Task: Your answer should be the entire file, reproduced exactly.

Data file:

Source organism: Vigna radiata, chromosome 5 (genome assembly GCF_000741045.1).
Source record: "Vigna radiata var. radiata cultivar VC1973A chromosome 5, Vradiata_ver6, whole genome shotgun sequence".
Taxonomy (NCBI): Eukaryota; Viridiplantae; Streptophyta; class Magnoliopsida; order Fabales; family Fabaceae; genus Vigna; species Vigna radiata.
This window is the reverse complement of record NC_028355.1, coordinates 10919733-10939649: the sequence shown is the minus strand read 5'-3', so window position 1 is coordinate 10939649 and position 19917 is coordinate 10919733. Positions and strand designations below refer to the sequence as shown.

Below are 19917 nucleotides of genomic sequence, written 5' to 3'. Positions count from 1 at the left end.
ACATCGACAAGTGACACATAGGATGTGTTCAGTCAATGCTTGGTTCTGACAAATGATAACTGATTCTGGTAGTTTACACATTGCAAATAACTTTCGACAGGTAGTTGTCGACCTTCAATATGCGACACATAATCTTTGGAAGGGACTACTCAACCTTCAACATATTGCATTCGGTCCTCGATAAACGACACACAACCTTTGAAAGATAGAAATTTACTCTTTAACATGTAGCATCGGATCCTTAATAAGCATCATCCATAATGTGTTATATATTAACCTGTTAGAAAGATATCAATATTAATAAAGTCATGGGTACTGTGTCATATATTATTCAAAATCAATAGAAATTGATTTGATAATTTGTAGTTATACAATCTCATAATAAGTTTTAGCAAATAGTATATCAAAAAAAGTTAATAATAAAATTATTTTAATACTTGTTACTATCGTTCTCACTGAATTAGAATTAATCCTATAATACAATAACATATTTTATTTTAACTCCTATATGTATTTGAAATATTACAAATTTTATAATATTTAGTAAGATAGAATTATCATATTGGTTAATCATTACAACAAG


Source organism: Vigna radiata, chromosome 5 (genome assembly GCF_000741045.1).
Source record: "Vigna radiata var. radiata cultivar VC1973A chromosome 5, Vradiata_ver6, whole genome shotgun sequence".
Taxonomy (NCBI): Eukaryota; Viridiplantae; Streptophyta; class Magnoliopsida; order Fabales; family Fabaceae; genus Vigna; species Vigna radiata.
This window is the reverse complement of record NC_028355.1, coordinates 10919733-10939649: the sequence shown is the minus strand read 5'-3', so window position 1 is coordinate 10939649 and position 19917 is coordinate 10919733. Positions and strand designations below refer to the sequence as shown.

Below are 19917 nucleotides of genomic sequence, written 5' to 3'. Positions count from 1 at the left end.
ACATCGACAAGTGACACATAGGATGTGTTCAGTCAATGCTTGGTTCTGACAAATGATAACTGATTCTGGTAGTTTACACATTGCAAATAACTTTCGACAGGTAGTTGTCGACCTTCAATATGCGACACATAATCTTTGGAAGGGACTACTCAACCTTCAACATATTGCATTCGGTCCTCGATAAACGACACACAACCTTTGAAAGATAGAAATTTACTCTTTAACATGTAGCATCGGATCCTTAATAAGCATCATCCATAATGTGTTATATATTAACCTGTTAGAAAGATATCAATATTAATAAAGTCATGGGTACTGTGTCATATATTATTCAAAATCAATAGAAATTGATTTGATAATTTGTAGTTATACAATCTCATAATAAGTTTTAGCAAATAGTATATCAAAAAAAGTTAATAATAAAATTATTTTAATACTTGTTACTATCGTTCTCACTGAATTAGAATTAATCCTATAATACAATAACATATTTTATTTTAACTCCTATATGTATTTGAAATATTACAAATTTTATAATATTTAGTAAGATAGAATTATCATATTGGTTAATCATTACAACAAG